Companies in the digital world are facing more complex challenges than ever before. As artificial intelligence (AI) process automation software capabilities have drastically improved, organizations need to overcome fast-moving barriers to staying competitive.
AI and Automation Processes
The global market for automation software and services is growing exponentially, and it’s expected to reach $1.2 billion in 2021. This is in large part due to the shift of capabilities in software over the last two decades. Automation processes have moved from primary functions to sophisticated, AI-driven processes. Although the benefits of intelligent automation include cost savings and reduced systems recovery time, some companies are worried that the transition to automated processes will disrupt organizational culture and development. The hesitancy to utilize these automation methods creates significant systemic issues within companies, as employees become more wary of new, technology-driven changes.
Automation in the Workplace
It is important to emphasize that to use automation successfully, companies must find a way for employees and AI systems to interact. A study of companies with extensive automation investments found that only 44% of leaders implementing these automation processes have definitive plans to retrain employees on how to work with the new systems. This divide only feeds into one of the biggest misconceptions around automation, which is that entire occupations will be automated. Instead, it is far more reasonable to expect that certain activities within different jobs will be automated when these services are implemented. Because of this potential resistance from the workforce, it is important to treat employees as valued stakeholders in the process to reduce possible fear, uncertainty and stress surrounding any change.
As a company looking to implement automation processes, you should emphasize that AI services allow employees to spend less time on manual, low-value tasks and put their importance on company-client relations and high-level opportunities. Also, there is a belief that automation processes will only affect those in lower-level positions. However, the reality of automation is that it will affect all levels of occupations, ranging from the C-suite to the front line. These jobs and processes will need to be redefined for companies to gain the full advantage of automation potential.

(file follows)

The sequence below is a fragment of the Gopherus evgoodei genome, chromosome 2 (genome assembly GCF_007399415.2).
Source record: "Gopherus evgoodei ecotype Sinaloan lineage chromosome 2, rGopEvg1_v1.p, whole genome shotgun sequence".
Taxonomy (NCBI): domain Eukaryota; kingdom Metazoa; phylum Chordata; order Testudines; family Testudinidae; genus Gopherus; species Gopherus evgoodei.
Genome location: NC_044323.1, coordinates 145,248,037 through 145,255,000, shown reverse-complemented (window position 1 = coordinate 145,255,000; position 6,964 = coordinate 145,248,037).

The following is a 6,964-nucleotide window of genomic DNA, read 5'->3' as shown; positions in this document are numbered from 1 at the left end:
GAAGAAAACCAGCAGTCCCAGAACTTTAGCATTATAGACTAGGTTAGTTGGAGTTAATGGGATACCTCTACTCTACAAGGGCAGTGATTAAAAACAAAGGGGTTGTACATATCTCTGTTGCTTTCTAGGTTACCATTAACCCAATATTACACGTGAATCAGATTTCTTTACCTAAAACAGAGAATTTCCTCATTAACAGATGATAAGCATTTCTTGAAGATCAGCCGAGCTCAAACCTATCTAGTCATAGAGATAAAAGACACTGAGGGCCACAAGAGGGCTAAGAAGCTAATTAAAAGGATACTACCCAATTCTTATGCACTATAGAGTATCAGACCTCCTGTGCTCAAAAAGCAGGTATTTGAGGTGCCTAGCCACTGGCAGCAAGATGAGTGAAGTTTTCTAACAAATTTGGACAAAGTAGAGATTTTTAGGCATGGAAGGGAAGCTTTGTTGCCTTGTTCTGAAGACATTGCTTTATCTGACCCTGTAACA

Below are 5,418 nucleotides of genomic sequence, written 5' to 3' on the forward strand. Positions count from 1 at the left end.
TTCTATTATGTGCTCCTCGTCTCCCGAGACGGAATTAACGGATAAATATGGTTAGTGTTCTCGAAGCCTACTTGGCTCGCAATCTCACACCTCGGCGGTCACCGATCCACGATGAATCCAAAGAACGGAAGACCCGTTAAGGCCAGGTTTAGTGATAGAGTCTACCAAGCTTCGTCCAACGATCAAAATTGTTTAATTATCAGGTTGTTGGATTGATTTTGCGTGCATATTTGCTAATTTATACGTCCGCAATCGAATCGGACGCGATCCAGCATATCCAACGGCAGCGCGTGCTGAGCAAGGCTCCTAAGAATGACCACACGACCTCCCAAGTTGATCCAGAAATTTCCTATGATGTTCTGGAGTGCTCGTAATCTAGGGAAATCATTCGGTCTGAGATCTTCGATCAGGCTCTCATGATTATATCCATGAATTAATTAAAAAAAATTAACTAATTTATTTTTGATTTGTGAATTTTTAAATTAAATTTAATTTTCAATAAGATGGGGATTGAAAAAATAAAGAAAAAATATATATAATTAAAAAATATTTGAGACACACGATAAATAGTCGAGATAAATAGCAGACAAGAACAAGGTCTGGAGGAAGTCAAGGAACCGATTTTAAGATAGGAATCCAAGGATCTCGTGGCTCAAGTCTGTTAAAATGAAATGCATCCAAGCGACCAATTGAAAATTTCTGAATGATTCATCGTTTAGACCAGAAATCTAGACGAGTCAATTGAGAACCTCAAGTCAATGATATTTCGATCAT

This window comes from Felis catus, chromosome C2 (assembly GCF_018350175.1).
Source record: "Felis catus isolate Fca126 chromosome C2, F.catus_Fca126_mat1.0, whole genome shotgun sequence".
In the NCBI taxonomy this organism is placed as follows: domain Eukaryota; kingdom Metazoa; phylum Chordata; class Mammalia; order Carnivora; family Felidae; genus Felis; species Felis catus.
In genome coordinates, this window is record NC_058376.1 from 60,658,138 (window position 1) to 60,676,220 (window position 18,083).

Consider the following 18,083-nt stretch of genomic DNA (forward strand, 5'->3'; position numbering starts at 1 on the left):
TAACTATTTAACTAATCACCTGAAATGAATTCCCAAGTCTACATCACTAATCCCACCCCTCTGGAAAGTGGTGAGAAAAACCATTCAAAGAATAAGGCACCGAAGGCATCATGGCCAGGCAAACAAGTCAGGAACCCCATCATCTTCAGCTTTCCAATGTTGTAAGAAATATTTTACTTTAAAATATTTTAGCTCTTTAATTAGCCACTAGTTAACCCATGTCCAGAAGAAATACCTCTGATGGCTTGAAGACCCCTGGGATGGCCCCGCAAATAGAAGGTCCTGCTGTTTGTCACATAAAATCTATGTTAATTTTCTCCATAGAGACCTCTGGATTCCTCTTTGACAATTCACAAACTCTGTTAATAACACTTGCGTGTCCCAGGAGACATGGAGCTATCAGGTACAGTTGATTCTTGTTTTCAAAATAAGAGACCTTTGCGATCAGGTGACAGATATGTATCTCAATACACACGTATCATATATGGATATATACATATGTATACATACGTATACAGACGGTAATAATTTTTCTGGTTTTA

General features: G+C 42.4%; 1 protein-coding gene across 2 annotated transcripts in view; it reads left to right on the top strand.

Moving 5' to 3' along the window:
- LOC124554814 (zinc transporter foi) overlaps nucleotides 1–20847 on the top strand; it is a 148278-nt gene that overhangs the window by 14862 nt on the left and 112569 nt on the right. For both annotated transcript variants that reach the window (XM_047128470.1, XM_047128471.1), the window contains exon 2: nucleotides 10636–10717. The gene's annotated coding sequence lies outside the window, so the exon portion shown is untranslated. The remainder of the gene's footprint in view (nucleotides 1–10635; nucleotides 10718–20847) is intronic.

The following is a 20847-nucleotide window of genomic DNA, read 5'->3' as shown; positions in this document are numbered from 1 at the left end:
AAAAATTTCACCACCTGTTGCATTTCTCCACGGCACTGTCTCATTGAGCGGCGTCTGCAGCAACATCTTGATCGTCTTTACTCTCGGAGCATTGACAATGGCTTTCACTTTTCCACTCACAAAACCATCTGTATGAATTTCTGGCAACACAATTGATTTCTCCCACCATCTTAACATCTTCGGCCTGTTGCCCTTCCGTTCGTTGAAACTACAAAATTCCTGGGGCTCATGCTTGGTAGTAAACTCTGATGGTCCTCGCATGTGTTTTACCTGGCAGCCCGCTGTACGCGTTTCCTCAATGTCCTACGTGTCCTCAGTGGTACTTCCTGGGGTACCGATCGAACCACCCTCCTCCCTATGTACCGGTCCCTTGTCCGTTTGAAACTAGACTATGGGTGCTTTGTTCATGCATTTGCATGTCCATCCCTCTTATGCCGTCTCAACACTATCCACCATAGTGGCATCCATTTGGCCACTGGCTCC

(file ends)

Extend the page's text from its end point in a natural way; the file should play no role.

In reality, studies have found that fewer than 5% of occupations can be entirely automated. So, it is important to remind employees that job insecurity is not in direct correlation with automation. Instead, around 60% of jobs could have approximately 30% of their current activities automated. These activities generally include tasks such as analyzing data and reports, preparing assignments and reviewing status updates. These could be transferred over to automated operating systems, and will allow employees to spend more time on higher-level demands which require human interaction.
This shift does not equal job replacement, but job restructuring. Automation requires companies to redefine occupational roles and business processes for their existing employees. When implementing these systems, be aware of how it affects your employees and how to properly navigate the changing structure that will occur to assure employees that they remain valuable and meaningful parts of your business.
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